WASHINGTON — The Air Force is running an open-source project for anyone that has ideas on how to improve the Global Positioning System, the service’s top acquisition official said March 16.
The initiative, called a “Plug Fest,” is trying “to get traditional and nontraditional industry partners to work on smaller projects in an environment where we can solve a quick problem, we can get it out to the field in a more timely manner,” said Lt. Gen. Arnold Bunch, the military deputy for the Assistant Secretary of the Air Force for Acquisition.
“Our intent is to have an open design so that as technology changes or the threat changes, we can integrate a new capability quicker and get it out to the field with less testing and we don’t have to go through a long developmental program,” Bunch said, speaking at a breakfast hosted by the Air Force Association.
The focus now is on building applications that can easily be plugged into an open GPS architecture to improve the usage of the position, navigation, and timing system, or enhance its resiliency, the general said.
“What we’ve created is the environment where we can test different apps that you can put into this open system architecture,” Bunch said. “Then what we will do is go out and we’ll find out what are some innovative ways that we can do this and make it more resilient, or to give me an alternative source of navigation and timing. How would I go through that aspect to be able to make it work?”
It’s an experimental test program to see “how innovative are people being” when working with GPS, he said.
Ideas like the Plug Fest are part of the Air Force’s efforts “to look for ways to speed up our [acquisition] processes,” Bunch said. “We continue to look for ways to streamline and go faster…This is going to cause a change in a lot of the ways that we do our business, it’s going to cause us to have to relook at how we do our test, how we do our requirements, how we do our fielding on these software-intensive programs to make sure we do a better job.”
The Air Force is looking to “normalize” space acquisitions and operations, Bunch said, similar to what standards look like for other domains. He noted that many space systems have previously been treated as a “one-off” rather than as part of an architecture.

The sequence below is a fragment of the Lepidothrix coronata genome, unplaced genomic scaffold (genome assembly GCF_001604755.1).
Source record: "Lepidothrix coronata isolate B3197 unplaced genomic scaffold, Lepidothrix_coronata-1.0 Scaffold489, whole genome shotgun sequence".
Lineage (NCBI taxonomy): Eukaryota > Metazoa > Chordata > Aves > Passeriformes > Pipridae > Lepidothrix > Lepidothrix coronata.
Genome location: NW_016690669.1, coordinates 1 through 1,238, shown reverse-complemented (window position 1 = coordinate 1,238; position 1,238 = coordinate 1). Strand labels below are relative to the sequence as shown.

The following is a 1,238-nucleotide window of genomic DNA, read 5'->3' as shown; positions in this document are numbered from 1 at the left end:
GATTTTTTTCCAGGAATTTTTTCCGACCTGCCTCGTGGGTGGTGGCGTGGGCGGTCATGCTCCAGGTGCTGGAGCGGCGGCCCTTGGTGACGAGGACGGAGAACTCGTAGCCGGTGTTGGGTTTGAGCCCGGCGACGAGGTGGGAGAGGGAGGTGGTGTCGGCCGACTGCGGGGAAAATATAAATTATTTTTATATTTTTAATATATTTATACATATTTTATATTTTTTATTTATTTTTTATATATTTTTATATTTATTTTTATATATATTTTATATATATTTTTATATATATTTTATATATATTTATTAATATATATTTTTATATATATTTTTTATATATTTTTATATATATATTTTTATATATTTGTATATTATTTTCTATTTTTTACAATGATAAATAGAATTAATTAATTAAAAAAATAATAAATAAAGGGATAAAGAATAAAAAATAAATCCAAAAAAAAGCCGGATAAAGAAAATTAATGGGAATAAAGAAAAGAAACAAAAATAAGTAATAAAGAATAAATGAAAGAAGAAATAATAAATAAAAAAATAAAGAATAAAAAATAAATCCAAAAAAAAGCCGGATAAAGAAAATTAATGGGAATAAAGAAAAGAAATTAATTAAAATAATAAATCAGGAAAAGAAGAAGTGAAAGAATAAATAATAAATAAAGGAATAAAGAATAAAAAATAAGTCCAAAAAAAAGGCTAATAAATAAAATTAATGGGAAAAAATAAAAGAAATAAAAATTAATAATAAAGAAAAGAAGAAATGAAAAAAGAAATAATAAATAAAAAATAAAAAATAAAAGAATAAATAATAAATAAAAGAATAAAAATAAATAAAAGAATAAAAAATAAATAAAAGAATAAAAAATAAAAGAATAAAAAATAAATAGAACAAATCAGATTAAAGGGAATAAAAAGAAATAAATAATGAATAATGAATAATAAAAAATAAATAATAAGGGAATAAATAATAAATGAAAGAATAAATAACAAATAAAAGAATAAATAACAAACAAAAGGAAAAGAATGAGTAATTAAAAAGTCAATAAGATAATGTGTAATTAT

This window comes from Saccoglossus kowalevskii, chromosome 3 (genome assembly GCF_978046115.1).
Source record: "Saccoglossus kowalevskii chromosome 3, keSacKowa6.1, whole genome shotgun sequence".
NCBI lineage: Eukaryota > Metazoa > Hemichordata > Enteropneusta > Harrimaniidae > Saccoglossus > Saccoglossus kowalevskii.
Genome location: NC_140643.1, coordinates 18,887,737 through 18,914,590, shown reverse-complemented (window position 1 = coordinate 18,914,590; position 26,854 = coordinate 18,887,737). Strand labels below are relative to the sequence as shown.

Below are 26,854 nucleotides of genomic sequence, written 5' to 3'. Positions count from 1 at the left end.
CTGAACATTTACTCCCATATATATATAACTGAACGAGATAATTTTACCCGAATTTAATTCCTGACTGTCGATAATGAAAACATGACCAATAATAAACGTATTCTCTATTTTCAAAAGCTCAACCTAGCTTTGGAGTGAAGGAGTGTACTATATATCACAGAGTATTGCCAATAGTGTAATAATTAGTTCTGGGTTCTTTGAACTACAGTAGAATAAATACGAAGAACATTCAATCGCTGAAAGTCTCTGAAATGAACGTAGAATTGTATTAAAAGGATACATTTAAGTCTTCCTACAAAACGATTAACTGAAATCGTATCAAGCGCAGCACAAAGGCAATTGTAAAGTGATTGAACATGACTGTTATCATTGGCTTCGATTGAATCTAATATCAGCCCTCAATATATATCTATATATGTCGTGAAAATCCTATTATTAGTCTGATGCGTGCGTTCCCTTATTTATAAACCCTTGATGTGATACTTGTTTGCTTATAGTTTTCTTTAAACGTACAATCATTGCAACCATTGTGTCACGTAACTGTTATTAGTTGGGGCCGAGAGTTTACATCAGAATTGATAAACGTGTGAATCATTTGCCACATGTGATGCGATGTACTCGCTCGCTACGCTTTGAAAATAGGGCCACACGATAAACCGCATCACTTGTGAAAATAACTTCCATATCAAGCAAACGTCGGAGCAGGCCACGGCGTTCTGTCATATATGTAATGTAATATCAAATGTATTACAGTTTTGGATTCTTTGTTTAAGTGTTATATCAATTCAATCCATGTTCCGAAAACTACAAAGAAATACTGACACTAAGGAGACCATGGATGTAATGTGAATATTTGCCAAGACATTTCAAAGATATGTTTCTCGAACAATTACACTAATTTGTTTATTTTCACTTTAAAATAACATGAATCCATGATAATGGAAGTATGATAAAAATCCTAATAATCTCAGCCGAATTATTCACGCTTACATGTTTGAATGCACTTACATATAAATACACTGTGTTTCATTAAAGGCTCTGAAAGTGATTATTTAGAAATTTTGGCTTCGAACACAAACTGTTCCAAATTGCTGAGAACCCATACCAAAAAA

“What we talk about is normalizing the space domain more along the lines of what we do with the other domains,” Bunch said. “We want to standardize how we do the requirements.”
That will also require normalizing “the way that space requirements are generated,” he said, which means drawing up military documents known as concepts of operations, or ConOps, that lay out a plan for the development and usage of a particular mission or domain.
A ConOps will help “normalize how space is operationalized and how we control it, and that feed into then how we want to do the acquisition,” Bunch said.
Launch is not quite there yet
On March 14, the Air Force awarded a contract for a GPS 3 launch to Elon Musk’s SpaceX, meaning there’s now two companies — SpaceX and United Launch Alliance — that will launch high-priority national security payloads.
The Pentagon has set the goal of having two domestic launch service providers for any national security asset it needs to launch into orbit. But Bunch said that requirement hasn’t quite been met yet as the company’s Falcon Heavy isn’t certified yet for national security launches.
“If you look at what SpaceX is doing today, they do not have a qualified heavy launch service, so in some orbits right now in some ways I have two, in other ways you’ve got to look at the viability of some of those options,” Bunch said, adding that he did not want to narrow everything down to one industry partner in particular as many companies are working on developing the ability to reach orbit.